Now in their fourth decade of working together, the Beasties' eighth studio album revisits their old-skool roots. The tracks urge us to Make Some Noise, threaten to "rock da house" and even suggest a "party on the left." However, their wit and invention transforms such tired cliches into their freshest offering in years. A tapestry-cum-rollercoaster of sound, the confusingly titled album (Part One remains unreleased) mixes obscure samples, live playing, electronic squiggles and hardcore thrash.
While the Beastie Boys’ 2004 offering To The 5 Boroughs was by no means a flimsy love letter to their hometown, it felt like one written on expensive stock with a Cross Pen and checked twice for spelling. Despite all the NYC references, it felt too much like “new” New York – the place where the race to be on the cusp of all things contemporary, while still remaining safe just makes everything (including the Beasties for the first time) sound downright old. Five years and one missing “Hot Sauce Committee” later comes Hot Sauce Committee Part 2.
Given the erratic nature of every musical climate they’ve had to endure, the Beastie Boys’ unprecedented longevity is a testament to the enduring quality of their work. The trio has remained relevant by virtue of their complete disregard for doing so, making music and penning rhymes that seemingly exist only to impress each other and conforming to no set style other than their own. Their long-delayed new album, Hot Sauce Committee Part Two, is no exception, stuffed with the same inimitable exuberance that imparted cast-iron classic status to the lion’s share of the group’s back catalogue.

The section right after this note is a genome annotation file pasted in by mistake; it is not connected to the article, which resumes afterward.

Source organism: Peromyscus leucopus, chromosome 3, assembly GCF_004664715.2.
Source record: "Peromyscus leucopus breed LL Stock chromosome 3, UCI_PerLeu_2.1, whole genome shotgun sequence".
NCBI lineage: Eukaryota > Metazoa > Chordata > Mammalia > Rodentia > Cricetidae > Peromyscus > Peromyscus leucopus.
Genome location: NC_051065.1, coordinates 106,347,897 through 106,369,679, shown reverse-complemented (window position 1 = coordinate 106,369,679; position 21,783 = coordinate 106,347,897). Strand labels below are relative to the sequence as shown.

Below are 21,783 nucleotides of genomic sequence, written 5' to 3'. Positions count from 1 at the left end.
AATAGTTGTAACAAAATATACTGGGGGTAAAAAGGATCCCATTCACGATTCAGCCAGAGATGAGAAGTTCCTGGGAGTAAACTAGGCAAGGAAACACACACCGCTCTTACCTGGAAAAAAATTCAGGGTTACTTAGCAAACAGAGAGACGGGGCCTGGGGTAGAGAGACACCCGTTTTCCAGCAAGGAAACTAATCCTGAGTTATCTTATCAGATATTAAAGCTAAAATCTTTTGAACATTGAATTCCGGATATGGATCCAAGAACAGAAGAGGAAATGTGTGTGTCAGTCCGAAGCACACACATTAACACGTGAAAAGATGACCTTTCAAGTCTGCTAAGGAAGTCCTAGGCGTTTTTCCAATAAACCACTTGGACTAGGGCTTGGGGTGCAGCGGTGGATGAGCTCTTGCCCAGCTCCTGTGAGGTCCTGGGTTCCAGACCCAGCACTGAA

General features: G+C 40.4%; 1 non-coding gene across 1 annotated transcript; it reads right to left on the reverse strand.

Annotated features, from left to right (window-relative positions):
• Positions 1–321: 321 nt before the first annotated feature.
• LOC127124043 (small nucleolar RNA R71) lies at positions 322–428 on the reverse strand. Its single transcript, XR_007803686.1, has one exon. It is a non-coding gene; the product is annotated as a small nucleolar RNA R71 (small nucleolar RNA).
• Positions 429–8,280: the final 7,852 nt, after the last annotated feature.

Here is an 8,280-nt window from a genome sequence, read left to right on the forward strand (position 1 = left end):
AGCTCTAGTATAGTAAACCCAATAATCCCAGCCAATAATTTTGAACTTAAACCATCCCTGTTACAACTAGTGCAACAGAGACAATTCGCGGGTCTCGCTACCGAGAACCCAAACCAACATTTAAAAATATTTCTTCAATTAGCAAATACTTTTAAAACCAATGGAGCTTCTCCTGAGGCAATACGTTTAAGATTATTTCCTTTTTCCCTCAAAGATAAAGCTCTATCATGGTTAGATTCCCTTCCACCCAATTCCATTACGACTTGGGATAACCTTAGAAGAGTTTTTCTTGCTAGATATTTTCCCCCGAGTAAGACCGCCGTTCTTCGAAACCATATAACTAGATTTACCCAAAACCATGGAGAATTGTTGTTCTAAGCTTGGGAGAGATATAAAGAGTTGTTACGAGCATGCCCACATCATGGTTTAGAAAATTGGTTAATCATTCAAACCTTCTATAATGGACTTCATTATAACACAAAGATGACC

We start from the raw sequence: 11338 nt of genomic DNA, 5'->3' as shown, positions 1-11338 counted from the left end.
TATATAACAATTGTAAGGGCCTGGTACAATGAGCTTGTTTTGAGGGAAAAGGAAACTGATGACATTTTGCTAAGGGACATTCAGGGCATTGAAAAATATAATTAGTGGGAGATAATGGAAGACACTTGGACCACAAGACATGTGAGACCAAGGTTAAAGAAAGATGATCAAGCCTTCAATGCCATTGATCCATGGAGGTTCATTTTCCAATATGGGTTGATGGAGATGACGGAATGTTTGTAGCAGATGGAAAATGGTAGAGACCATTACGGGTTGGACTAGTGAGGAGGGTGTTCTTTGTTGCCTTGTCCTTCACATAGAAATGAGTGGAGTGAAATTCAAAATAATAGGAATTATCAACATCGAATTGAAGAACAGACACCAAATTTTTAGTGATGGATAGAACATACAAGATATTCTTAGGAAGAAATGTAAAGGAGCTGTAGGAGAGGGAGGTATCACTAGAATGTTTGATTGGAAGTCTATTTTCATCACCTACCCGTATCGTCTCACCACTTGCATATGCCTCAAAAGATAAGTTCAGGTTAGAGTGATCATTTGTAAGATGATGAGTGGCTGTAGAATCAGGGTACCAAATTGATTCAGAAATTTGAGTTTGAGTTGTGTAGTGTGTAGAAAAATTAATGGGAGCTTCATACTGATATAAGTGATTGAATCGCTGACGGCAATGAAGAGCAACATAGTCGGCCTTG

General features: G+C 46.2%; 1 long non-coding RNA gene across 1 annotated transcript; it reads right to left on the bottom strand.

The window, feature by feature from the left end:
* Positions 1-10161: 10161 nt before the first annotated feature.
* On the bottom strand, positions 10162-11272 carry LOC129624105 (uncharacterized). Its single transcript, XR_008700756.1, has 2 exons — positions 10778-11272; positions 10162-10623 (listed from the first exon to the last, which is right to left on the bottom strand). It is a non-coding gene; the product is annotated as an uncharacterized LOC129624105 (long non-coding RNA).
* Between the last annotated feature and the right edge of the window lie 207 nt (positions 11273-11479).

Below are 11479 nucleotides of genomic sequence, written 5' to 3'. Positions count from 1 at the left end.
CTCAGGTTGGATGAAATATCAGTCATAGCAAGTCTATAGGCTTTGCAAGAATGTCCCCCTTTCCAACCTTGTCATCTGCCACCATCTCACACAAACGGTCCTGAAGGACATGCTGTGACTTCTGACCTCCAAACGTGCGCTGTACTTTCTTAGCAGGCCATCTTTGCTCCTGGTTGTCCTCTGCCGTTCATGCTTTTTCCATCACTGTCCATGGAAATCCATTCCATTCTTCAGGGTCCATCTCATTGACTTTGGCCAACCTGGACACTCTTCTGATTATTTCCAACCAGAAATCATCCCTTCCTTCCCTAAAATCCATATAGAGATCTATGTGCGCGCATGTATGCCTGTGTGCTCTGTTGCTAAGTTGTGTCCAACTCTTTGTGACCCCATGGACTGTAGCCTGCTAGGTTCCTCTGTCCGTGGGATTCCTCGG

It’s a fact: Since the mid-’80s, Michael Diamond (Mike D), Adam Yauch (MCA), and Adam Horovitz (Ad-Rock) — you know, the Beastie Boys — have played an integral-yet-intricate role in New York’s hip-hop scene. Originally a burgeoning act in underground punk circles, the loud-mouthed, Jewish-born rappers eventually became renowned for their expert use of sampling techniques (1989’s Paul’s Boutique), landmark party records (1986’s License to Ill, 1992’s Check Your Head), and unwavering hometown appreciation (2004’s To the 5 Boroughs). Over three decades later, the Beastie Boys remain ever vigilant.
It's hard to imagine pop culture in the 1990s without Ad-Rock, MCA, and Mike D. During those years, the Beastie Boys didn't sell the most records or grace the most magazine covers, but they brilliantly articulated how a constellation of obsessions-- early hip-hop, hardcore, trash culture, 70s TV, vintage sneakers, skateboarding, vinyl records-- could be pulled together into not just a coherent aesthetic but a way of life. Looking at their arc from a purely musical perspective, you could divide their career in half at the midpoint of that decade-- at some point between 1994's Ill Communication and 1998's Hello Nasty.
If there is a reason why you should love The Beastie Boys, it is personified in the fact that they can take a line like "Here's a little something for you...If you're feeling chilly I'm a get you a shawl" and make it work as the most improbable of rap taunts. It takes real men to rap about shoulder warmers instead of gats. As anyone who follows hip-hop will know, there is more the make-up of a great rapper than the sum of fingers and toes that belong to the averagely endowed human, and on any specific you can pull out of the air the Beasties pale next to the competition.